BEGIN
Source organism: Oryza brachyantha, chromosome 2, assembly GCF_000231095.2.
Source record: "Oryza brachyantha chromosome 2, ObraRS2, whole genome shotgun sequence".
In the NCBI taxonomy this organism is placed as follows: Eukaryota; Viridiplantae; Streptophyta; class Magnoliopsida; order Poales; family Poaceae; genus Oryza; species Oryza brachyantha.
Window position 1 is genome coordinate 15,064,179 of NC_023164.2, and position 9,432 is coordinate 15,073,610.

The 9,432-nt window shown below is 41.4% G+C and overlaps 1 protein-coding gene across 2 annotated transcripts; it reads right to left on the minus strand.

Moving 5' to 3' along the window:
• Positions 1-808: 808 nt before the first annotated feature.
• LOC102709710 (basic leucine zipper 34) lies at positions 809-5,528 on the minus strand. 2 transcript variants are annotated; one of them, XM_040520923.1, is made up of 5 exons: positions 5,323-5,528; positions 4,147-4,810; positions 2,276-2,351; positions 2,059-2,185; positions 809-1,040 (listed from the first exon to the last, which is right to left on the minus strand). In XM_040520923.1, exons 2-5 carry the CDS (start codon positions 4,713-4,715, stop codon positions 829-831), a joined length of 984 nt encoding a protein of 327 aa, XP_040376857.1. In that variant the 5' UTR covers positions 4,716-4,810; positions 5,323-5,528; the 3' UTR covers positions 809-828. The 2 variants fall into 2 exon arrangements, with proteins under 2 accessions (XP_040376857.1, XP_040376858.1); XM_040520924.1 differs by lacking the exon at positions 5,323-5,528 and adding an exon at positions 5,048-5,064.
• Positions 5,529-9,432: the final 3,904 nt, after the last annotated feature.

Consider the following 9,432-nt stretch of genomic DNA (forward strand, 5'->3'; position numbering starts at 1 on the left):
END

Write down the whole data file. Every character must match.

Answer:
Source organism: Oryza brachyantha, chromosome 2, assembly GCF_000231095.2.
Source record: "Oryza brachyantha chromosome 2, ObraRS2, whole genome shotgun sequence".
In the NCBI taxonomy this organism is placed as follows: Eukaryota; Viridiplantae; Streptophyta; class Magnoliopsida; order Poales; family Poaceae; genus Oryza; species Oryza brachyantha.
Window position 1 is genome coordinate 15,064,179 of NC_023164.2, and position 9,432 is coordinate 15,073,610.

The 9,432-nt window shown below is 41.4% G+C and overlaps 1 protein-coding gene across 2 annotated transcripts; it reads right to left on the minus strand.

Moving 5' to 3' along the window:
• Positions 1-808: 808 nt before the first annotated feature.
• LOC102709710 (basic leucine zipper 34) lies at positions 809-5,528 on the minus strand. 2 transcript variants are annotated; one of them, XM_040520923.1, is made up of 5 exons: positions 5,323-5,528; positions 4,147-4,810; positions 2,276-2,351; positions 2,059-2,185; positions 809-1,040 (listed from the first exon to the last, which is right to left on the minus strand). In XM_040520923.1, exons 2-5 carry the CDS (start codon positions 4,713-4,715, stop codon positions 829-831), a joined length of 984 nt encoding a protein of 327 aa, XP_040376857.1. In that variant the 5' UTR covers positions 4,716-4,810; positions 5,323-5,528; the 3' UTR covers positions 809-828. The 2 variants fall into 2 exon arrangements, with proteins under 2 accessions (XP_040376857.1, XP_040376858.1); XM_040520924.1 differs by lacking the exon at positions 5,323-5,528 and adding an exon at positions 5,048-5,064.
• Positions 5,529-9,432: the final 3,904 nt, after the last annotated feature.

Consider the following 9,432-nt stretch of genomic DNA (forward strand, 5'->3'; position numbering starts at 1 on the left):